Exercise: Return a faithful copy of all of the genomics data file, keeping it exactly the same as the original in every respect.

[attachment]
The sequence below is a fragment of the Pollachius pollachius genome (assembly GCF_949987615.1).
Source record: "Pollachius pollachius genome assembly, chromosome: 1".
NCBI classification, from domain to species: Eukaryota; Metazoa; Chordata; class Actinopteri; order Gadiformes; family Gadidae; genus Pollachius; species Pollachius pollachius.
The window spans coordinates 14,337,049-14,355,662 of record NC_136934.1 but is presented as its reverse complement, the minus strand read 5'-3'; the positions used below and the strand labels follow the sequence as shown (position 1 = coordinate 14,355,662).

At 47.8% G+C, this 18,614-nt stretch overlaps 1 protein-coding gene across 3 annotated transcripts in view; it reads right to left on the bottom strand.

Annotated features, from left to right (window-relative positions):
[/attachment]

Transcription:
The sequence below is a fragment of the Pollachius pollachius genome (assembly GCF_949987615.1).
Source record: "Pollachius pollachius genome assembly, chromosome: 1".
NCBI classification, from domain to species: Eukaryota; Metazoa; Chordata; class Actinopteri; order Gadiformes; family Gadidae; genus Pollachius; species Pollachius pollachius.
The window spans coordinates 14,337,049-14,355,662 of record NC_136934.1 but is presented as its reverse complement, the minus strand read 5'-3'; the positions used below and the strand labels follow the sequence as shown (position 1 = coordinate 14,355,662).

At 47.8% G+C, this 18,614-nt stretch overlaps 1 protein-coding gene across 3 annotated transcripts in view; it reads right to left on the bottom strand.

Annotated features, from left to right (window-relative positions):